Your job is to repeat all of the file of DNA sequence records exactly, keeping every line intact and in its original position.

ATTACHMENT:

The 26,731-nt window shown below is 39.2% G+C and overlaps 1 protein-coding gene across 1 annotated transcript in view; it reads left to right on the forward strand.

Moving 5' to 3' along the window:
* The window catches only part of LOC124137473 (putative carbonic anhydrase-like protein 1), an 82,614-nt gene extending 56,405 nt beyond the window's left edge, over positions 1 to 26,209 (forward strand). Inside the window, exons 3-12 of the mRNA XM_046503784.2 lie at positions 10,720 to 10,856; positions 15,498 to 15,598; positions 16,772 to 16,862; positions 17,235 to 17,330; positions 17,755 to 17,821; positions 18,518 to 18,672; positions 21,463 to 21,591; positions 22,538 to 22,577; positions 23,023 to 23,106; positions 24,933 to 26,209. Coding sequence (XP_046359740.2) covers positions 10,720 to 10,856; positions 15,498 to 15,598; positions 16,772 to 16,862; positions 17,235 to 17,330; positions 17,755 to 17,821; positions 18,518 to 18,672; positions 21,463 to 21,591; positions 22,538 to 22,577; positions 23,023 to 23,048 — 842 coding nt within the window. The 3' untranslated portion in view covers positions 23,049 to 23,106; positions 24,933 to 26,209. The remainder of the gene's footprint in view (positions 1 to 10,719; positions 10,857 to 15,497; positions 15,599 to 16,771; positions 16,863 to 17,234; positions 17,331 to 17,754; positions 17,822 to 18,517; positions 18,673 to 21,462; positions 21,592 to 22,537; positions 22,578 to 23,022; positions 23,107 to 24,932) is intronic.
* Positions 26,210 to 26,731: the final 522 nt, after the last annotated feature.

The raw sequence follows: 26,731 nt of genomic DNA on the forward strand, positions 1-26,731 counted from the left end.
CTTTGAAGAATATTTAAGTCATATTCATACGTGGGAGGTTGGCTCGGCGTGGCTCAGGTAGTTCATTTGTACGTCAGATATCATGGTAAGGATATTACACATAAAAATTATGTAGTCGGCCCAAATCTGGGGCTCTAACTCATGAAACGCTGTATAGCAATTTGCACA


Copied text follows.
The 26,731-nt window shown below is 39.2% G+C and overlaps 1 protein-coding gene across 1 annotated transcript in view; it reads left to right on the forward strand.

Moving 5' to 3' along the window:
* The window catches only part of LOC124137473 (putative carbonic anhydrase-like protein 1), an 82,614-nt gene extending 56,405 nt beyond the window's left edge, over positions 1 to 26,209 (forward strand). Inside the window, exons 3-12 of the mRNA XM_046503784.2 lie at positions 10,720 to 10,856; positions 15,498 to 15,598; positions 16,772 to 16,862; positions 17,235 to 17,330; positions 17,755 to 17,821; positions 18,518 to 18,672; positions 21,463 to 21,591; positions 22,538 to 22,577; positions 23,023 to 23,106; positions 24,933 to 26,209. Coding sequence (XP_046359740.2) covers positions 10,720 to 10,856; positions 15,498 to 15,598; positions 16,772 to 16,862; positions 17,235 to 17,330; positions 17,755 to 17,821; positions 18,518 to 18,672; positions 21,463 to 21,591; positions 22,538 to 22,577; positions 23,023 to 23,048 — 842 coding nt within the window. The 3' untranslated portion in view covers positions 23,049 to 23,106; positions 24,933 to 26,209. The remainder of the gene's footprint in view (positions 1 to 10,719; positions 10,857 to 15,497; positions 15,599 to 16,771; positions 16,863 to 17,234; positions 17,331 to 17,754; positions 17,822 to 18,517; positions 18,673 to 21,462; positions 21,592 to 22,537; positions 22,578 to 23,022; positions 23,107 to 24,932) is intronic.
* Positions 26,210 to 26,731: the final 522 nt, after the last annotated feature.

The raw sequence follows: 26,731 nt of genomic DNA on the forward strand, positions 1-26,731 counted from the left end.
CTTTGAAGAATATTTAAGTCATATTCATACGTGGGAGGTTGGCTCGGCGTGGCTCAGGTAGTTCATTTGTACGTCAGATATCATGGTAAGGATATTACACATAAAAATTATGTAGTCGGCCCAAATCTGGGGCTCTAACTCATGAAACGCTGTATAGCAATTTGCACA